Minnesota Twins Opening Day Countdown: 70, Killebrew’s 1962 XBH

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MINNEAPOLIS, MN - MAY 17: The Minnesota Twins remember Hall of Famer Harmon Killebrew on May 17, 2011 at Target Field in Minneapolis, Minnesota. Harmon Killebrew passed away today at the age 74 in Scottsdale, Arizona after a battle with esophageal cancer. (Photo by Hannah Foslien/Getty Images)
MINNEAPOLIS, MN - MAY 17: The Minnesota Twins remember Hall of Famer Harmon Killebrew on May 17, 2011 at Target Field in Minneapolis, Minnesota. Harmon Killebrew passed away today at the age 74 in Scottsdale, Arizona after a battle with esophageal cancer. (Photo by Hannah Foslien/Getty Images) /
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The Minnesota Twins are just 70 days away from opening day in Baltimore. As we near that day, we will tap into Twins history related to each number as we get closer!

The Minnesota Twins are preparing for a 2018 season with expectations after making the playoffs in 2017 as a Wild Card. We will have bring out numbers from team history that represent the number of days until opening day on March 29th in Baltimore.

The Minnesota Twins hit the ground running with an excellent team when they arrived in the Twin Cities. At the heart of that lineup was “Killer”, Harmon Killebrew. Interestingly, the team’s second season in Minnesota was one where Killebrew led the league in home runs and RBI and finished third in the MVP voting in spite of hitting just .243. It’s his league-leading extra base hits from that season that are the focus today, however, as he clubbed out 70 extra base knocks.

Killebrew’s 1962

Killebrew had received minimal time from 1954 to 1958 with the Senators before taking hold of a starting job and immediately establishing himself, leading the league in home runs in 1959 and making the All-Star team.

While Killebrew would lead the league in home runs six times in his career, in RBI three times, and in walks four times, but 1962 is the only time that Killebrew led the league in extra base hits.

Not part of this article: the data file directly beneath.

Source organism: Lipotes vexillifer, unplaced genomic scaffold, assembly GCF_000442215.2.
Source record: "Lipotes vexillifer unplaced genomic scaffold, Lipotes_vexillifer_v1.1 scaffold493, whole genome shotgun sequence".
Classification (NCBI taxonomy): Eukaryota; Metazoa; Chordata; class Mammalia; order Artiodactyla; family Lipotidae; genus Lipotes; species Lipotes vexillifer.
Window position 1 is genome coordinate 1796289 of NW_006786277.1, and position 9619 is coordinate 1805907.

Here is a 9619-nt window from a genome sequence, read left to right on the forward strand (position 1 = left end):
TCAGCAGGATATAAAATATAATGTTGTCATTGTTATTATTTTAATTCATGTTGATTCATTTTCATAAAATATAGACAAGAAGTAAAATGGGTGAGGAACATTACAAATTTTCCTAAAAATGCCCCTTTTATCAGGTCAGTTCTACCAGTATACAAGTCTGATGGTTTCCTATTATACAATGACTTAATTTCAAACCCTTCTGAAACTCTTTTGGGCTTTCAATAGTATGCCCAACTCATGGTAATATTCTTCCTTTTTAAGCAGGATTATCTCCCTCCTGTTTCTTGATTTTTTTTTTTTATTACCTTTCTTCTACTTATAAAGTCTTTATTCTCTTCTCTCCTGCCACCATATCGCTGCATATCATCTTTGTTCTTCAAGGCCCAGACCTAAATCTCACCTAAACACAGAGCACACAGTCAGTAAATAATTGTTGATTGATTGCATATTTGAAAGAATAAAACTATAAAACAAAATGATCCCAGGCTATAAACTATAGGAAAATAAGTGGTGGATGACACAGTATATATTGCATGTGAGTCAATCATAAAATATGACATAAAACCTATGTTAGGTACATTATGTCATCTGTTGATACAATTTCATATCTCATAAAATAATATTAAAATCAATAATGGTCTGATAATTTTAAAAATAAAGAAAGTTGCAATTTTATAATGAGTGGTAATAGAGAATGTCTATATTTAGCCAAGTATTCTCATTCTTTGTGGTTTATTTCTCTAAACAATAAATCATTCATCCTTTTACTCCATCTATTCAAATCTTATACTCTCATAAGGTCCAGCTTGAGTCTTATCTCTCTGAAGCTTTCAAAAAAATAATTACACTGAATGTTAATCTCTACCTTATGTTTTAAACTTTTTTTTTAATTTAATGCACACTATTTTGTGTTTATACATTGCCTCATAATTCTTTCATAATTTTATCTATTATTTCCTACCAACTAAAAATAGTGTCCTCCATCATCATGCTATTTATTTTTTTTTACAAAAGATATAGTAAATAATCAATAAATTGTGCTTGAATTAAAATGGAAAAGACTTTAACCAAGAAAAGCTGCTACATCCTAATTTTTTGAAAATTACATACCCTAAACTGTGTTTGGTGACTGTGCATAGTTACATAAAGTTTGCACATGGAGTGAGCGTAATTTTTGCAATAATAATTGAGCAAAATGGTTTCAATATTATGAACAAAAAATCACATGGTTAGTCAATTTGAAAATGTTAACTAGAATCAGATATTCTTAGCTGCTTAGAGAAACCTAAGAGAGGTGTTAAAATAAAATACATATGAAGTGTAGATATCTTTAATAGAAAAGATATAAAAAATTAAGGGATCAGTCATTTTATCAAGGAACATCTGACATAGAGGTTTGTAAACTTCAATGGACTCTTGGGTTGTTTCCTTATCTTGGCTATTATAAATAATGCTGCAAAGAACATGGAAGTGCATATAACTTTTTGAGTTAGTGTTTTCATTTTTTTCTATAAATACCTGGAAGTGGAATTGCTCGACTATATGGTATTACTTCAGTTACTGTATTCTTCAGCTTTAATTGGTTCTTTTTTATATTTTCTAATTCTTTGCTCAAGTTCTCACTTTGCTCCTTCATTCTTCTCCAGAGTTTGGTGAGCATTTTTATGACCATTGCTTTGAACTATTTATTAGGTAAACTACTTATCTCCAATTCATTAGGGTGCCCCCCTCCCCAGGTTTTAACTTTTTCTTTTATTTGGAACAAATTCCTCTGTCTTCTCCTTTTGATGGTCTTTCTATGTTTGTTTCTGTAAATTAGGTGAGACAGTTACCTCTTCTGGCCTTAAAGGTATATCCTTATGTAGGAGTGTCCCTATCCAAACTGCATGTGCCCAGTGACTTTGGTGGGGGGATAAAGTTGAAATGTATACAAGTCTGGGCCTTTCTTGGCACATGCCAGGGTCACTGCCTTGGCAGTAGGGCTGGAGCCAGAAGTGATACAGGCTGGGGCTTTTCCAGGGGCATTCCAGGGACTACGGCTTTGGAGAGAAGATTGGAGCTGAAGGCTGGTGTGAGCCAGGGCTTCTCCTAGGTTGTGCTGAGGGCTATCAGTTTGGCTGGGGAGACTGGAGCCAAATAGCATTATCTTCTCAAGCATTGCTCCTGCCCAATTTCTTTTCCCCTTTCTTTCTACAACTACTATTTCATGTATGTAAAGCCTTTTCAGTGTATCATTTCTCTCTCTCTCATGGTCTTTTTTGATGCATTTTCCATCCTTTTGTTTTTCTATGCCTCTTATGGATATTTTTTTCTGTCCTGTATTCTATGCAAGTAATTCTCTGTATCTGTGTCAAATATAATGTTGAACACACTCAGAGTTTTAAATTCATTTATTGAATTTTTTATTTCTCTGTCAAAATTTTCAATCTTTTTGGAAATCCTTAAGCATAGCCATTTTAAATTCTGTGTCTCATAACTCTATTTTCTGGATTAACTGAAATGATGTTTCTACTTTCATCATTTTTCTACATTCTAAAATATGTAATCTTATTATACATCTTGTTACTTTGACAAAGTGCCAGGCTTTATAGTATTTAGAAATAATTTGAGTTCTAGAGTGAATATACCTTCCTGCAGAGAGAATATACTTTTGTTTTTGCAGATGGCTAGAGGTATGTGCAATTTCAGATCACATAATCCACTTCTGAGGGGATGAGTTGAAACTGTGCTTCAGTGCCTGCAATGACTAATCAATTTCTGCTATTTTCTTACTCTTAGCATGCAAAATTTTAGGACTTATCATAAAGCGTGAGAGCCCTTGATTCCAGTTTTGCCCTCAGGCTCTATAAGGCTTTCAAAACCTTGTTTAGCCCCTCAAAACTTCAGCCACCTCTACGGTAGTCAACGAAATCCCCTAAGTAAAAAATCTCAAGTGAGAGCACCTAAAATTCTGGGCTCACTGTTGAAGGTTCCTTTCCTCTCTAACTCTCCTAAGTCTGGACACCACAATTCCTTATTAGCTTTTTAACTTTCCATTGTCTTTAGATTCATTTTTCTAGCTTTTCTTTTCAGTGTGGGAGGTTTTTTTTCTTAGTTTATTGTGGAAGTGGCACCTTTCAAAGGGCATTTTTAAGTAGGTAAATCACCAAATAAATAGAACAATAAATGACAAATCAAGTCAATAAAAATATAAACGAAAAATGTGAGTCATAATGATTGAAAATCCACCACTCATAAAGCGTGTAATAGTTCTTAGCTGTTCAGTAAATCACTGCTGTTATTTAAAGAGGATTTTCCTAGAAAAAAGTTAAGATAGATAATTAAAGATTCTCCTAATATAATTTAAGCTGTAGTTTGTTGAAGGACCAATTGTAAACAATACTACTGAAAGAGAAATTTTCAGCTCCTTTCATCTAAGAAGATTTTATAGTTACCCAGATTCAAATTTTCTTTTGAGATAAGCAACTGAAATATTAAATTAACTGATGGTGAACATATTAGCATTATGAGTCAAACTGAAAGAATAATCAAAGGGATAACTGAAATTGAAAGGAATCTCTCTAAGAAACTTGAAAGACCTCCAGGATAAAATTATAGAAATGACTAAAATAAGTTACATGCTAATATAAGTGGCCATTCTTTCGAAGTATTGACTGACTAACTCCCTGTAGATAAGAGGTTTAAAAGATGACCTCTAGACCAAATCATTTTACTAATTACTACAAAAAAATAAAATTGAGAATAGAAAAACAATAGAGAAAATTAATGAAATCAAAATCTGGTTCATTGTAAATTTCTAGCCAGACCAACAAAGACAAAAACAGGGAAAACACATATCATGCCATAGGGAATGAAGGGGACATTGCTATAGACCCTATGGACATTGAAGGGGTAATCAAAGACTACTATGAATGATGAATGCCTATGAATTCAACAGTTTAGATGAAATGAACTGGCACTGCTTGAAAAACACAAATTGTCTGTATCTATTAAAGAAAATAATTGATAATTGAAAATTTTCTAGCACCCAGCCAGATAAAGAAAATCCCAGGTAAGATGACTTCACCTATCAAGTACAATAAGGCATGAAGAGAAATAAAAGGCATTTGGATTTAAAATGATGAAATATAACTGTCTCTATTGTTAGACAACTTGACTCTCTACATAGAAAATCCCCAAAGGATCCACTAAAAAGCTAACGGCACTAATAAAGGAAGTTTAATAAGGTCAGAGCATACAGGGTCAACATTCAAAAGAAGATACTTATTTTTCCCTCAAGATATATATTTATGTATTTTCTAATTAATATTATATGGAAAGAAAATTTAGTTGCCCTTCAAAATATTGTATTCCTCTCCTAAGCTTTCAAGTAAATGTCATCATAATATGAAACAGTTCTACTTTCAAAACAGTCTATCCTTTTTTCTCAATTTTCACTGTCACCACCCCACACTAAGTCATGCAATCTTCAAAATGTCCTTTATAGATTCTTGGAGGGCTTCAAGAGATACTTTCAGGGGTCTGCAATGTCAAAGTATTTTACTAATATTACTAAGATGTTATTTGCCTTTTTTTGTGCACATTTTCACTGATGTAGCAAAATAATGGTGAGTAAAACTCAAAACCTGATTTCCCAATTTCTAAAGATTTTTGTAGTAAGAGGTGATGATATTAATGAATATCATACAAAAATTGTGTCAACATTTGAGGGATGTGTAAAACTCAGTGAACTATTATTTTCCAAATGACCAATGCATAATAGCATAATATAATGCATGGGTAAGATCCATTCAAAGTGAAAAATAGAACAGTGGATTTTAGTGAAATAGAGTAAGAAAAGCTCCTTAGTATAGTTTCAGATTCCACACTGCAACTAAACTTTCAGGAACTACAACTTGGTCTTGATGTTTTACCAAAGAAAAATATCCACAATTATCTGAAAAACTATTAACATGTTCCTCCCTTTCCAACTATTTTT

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Killebrew hit .243/.366/.545 in 1962 with 21 doubles, a triple, and 48 home runs. He scored 85 runs and drove in 126 runs with a 106/142 BB/K ratio. His 70 extra base hits were tops in the American League that season.

Killebrew was playing in his first season as a full-time left fielder. In an uninspiring class for MVP in that season, he received one first place vote. (This writer would have voted for Brooks Robinson, who finished 9th in the voting that season.)

Interestingly, Killebrew made the All-Star game 12 times with the Twins, but the season he led the league in extra base hits, home runs, and RBI was the one season between 1961 and 1971 that he did not make the All-Star team.

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Killer was a superstar already when the team got to Minnesota. He is arguably the greatest hitter in the history of the entire organization, and this was one of the most-decorated seasons of his brilliant career.

We look forward to that first day of the season against Baltimore!

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